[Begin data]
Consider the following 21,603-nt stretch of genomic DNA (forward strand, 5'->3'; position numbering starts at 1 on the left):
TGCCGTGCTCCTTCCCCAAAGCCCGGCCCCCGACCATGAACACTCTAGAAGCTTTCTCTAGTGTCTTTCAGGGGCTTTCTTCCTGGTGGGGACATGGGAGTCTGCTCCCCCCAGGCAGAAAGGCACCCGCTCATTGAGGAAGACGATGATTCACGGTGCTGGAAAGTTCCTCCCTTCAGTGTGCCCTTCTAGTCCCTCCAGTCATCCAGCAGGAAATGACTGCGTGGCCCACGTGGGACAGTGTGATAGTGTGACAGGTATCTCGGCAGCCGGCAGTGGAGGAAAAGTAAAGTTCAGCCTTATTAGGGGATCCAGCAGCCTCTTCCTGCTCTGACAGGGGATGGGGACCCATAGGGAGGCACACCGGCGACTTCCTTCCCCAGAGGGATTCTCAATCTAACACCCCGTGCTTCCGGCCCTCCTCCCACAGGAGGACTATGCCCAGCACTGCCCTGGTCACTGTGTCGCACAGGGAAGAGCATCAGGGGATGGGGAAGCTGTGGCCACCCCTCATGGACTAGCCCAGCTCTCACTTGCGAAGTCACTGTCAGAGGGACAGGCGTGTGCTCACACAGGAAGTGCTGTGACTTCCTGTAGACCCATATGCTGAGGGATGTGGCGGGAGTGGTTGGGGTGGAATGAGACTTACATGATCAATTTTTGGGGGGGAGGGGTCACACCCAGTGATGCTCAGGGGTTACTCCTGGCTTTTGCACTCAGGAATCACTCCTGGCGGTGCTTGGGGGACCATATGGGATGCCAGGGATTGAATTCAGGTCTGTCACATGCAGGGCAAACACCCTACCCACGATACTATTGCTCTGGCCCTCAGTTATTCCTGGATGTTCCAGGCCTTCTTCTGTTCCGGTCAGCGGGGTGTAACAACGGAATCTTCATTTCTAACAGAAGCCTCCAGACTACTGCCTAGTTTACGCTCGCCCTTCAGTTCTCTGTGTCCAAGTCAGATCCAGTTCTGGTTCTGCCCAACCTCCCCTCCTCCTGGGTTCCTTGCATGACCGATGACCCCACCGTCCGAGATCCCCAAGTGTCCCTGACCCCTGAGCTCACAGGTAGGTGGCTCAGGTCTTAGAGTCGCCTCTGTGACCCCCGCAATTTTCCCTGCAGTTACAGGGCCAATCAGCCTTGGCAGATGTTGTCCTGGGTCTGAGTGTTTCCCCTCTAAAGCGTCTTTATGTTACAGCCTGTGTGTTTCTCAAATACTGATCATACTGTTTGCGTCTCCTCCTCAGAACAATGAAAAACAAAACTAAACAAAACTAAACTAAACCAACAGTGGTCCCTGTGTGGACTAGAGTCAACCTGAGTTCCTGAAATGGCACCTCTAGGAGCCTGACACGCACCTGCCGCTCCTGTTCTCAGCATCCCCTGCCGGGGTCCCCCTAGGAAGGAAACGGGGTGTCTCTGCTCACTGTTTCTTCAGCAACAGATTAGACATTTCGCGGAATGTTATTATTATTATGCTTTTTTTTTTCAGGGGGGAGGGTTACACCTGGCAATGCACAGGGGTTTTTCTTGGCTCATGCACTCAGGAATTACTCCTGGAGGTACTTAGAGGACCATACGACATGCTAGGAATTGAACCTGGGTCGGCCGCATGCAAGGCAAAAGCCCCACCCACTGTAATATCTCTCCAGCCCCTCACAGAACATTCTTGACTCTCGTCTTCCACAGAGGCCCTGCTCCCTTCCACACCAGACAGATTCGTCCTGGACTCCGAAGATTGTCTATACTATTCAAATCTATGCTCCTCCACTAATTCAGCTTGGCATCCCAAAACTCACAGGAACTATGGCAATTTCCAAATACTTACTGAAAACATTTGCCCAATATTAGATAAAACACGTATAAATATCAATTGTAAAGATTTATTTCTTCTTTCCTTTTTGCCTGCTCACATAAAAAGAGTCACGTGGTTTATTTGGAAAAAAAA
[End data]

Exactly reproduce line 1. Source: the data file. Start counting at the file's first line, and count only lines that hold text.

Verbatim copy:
Consider the following 21,603-nt stretch of genomic DNA (forward strand, 5'->3'; position numbering starts at 1 on the left):